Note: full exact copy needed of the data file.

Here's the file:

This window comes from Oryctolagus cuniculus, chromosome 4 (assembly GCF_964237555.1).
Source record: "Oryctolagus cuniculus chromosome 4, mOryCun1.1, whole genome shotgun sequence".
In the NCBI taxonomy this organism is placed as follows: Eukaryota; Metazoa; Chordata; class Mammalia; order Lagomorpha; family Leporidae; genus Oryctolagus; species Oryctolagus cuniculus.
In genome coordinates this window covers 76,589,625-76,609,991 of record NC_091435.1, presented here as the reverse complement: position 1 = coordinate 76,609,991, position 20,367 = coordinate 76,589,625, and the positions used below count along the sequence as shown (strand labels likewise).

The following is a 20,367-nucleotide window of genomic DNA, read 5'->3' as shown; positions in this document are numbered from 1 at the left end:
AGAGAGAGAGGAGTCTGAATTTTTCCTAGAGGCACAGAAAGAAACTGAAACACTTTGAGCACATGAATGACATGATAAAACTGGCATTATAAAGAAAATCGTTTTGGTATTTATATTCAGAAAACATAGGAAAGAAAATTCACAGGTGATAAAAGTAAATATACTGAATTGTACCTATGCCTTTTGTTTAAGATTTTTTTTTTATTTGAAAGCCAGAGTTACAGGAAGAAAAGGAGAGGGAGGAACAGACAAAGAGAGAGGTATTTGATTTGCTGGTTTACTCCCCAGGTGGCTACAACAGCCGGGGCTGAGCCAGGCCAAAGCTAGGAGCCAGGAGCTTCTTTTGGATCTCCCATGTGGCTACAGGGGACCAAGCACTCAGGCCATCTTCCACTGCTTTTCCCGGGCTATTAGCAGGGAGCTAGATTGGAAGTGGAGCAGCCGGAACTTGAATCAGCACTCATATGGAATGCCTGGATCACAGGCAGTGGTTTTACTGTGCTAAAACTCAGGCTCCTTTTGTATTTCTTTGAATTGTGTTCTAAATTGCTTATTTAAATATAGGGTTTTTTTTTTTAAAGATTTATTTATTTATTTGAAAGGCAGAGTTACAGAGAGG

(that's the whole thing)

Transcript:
This window comes from Oryctolagus cuniculus, chromosome 4 (assembly GCF_964237555.1).
Source record: "Oryctolagus cuniculus chromosome 4, mOryCun1.1, whole genome shotgun sequence".
In the NCBI taxonomy this organism is placed as follows: Eukaryota; Metazoa; Chordata; class Mammalia; order Lagomorpha; family Leporidae; genus Oryctolagus; species Oryctolagus cuniculus.
In genome coordinates this window covers 76,589,625-76,609,991 of record NC_091435.1, presented here as the reverse complement: position 1 = coordinate 76,609,991, position 20,367 = coordinate 76,589,625, and the positions used below count along the sequence as shown (strand labels likewise).

The following is a 20,367-nucleotide window of genomic DNA, read 5'->3' as shown; positions in this document are numbered from 1 at the left end:
AGAGAGAGAGGAGTCTGAATTTTTCCTAGAGGCACAGAAAGAAACTGAAACACTTTGAGCACATGAATGACATGATAAAACTGGCATTATAAAGAAAATCGTTTTGGTATTTATATTCAGAAAACATAGGAAAGAAAATTCACAGGTGATAAAAGTAAATATACTGAATTGTACCTATGCCTTTTGTTTAAGATTTTTTTTTTATTTGAAAGCCAGAGTTACAGGAAGAAAAGGAGAGGGAGGAACAGACAAAGAGAGAGGTATTTGATTTGCTGGTTTACTCCCCAGGTGGCTACAACAGCCGGGGCTGAGCCAGGCCAAAGCTAGGAGCCAGGAGCTTCTTTTGGATCTCCCATGTGGCTACAGGGGACCAAGCACTCAGGCCATCTTCCACTGCTTTTCCCGGGCTATTAGCAGGGAGCTAGATTGGAAGTGGAGCAGCCGGAACTTGAATCAGCACTCATATGGAATGCCTGGATCACAGGCAGTGGTTTTACTGTGCTAAAACTCAGGCTCCTTTTGTATTTCTTTGAATTGTGTTCTAAATTGCTTATTTAAATATAGGGTTTTTTTTTTTAAAGATTTATTTATTTATTTGAAAGGCAGAGTTACAGAGAGG